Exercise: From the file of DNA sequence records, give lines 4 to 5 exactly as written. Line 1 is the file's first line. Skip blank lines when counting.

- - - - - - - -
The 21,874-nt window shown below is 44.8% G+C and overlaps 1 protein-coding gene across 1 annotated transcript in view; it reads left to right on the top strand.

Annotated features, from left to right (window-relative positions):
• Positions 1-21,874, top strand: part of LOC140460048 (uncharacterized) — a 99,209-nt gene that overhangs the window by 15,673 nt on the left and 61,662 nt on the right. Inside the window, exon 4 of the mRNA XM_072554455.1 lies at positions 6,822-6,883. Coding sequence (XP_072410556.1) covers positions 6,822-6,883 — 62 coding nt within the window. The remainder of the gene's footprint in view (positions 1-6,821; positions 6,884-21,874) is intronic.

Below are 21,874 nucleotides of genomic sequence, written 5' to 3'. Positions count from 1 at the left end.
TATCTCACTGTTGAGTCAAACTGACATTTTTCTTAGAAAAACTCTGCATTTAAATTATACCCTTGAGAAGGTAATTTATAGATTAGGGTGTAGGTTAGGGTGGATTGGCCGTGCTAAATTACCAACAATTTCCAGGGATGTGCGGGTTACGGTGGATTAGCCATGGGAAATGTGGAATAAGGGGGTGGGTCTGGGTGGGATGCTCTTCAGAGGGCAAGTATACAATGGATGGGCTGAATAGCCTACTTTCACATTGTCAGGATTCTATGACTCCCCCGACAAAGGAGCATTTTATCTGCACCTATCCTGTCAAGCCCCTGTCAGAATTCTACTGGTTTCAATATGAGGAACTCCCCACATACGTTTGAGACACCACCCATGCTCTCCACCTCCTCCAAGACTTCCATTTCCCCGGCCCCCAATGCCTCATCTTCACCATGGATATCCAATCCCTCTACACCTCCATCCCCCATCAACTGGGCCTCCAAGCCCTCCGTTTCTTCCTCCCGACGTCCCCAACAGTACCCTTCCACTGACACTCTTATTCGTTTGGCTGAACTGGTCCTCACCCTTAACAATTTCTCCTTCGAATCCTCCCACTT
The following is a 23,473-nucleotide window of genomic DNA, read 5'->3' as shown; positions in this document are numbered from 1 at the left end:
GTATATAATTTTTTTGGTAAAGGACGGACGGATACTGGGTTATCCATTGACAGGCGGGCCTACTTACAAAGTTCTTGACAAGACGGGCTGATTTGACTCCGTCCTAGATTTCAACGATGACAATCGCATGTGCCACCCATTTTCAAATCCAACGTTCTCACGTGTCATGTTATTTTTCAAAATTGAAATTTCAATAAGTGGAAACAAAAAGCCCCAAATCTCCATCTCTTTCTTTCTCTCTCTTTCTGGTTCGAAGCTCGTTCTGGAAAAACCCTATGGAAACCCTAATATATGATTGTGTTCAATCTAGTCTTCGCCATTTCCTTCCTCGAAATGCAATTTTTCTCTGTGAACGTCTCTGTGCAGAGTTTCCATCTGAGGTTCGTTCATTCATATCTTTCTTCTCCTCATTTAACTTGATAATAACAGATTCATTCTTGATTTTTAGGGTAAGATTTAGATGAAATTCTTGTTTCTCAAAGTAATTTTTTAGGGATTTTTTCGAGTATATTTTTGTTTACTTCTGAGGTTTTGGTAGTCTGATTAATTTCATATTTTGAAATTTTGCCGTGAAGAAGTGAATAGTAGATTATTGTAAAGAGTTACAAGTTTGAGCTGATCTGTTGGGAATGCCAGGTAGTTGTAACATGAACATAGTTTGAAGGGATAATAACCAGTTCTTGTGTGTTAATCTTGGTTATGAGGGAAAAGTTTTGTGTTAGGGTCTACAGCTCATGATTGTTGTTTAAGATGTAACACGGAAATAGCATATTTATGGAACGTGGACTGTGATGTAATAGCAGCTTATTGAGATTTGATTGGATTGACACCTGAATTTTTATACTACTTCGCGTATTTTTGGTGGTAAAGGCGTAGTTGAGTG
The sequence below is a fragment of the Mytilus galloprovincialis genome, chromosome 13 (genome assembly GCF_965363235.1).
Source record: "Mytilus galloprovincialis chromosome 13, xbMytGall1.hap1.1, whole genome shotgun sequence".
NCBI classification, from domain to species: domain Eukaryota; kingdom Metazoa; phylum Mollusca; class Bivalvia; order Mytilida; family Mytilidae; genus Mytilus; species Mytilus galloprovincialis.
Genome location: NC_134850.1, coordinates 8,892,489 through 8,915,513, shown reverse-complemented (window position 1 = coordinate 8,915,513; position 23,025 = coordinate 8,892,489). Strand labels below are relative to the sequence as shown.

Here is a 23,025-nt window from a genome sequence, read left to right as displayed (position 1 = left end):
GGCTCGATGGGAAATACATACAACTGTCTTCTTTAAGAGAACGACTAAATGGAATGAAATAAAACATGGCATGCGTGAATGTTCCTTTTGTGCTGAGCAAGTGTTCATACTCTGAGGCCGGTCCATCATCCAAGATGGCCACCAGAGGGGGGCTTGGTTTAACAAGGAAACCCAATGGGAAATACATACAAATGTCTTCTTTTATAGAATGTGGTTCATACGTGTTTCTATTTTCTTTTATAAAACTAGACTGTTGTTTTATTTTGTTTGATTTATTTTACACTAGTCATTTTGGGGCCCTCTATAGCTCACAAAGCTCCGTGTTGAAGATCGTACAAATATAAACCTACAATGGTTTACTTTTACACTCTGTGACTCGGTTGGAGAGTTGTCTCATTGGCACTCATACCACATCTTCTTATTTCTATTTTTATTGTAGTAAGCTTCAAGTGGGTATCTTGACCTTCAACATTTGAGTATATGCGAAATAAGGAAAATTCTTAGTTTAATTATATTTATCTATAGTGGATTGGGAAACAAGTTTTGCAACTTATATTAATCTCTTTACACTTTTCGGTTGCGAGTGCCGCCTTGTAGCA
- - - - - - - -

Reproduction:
Below are 21,874 nucleotides of genomic sequence, written 5' to 3'. Positions count from 1 at the left end.
TATCTCACTGTTGAGTCAAACTGACATTTTTCTTAGAAAAACTCTGCATTTAAATTATACCCTTGAGAAGGTAATTTATAGATTAGGGTGTAGGTTAGGGTGGATTGGCCGTGCTAAATTACCAACAATTTCCAGGGATGTGCGGGTTACGGTGGATTAGCCATGGGAAATGTGGAATAAGGGGGTGGGTCTGGGTGGGATGCTCTTCAGAGGGCAAGTATACAATGGATGGGCTGAATAGCCTACTTTCACATTGTCAGGATTCTATGACTCCCCCGACAAAGGAGCATTTTATCTGCACCTATCCTGTCAAGCCCCTGTCAGAATTCTACTGGTTTCAATATGAGGAACTCCCCACATACGTTTGAGACACCACCCATGCTCTCCACCTCCTCCAAGACTTCCATTTCCCCGGCCCCCAATGCCTCATCTTCACCATGGATATCCAATCCCTCTACACCTCCATCCCCCATCAACTGGGCCTCCAAGCCCTCCGTTTCTTCCTCCCGACGTCCCCAACAGTACCCTTCCACTGACACTCTTATTCGTTTGGCTGAACTGGTCCTCACCCTTAACAATTTCTCCTTCGAATCCTCCCACTT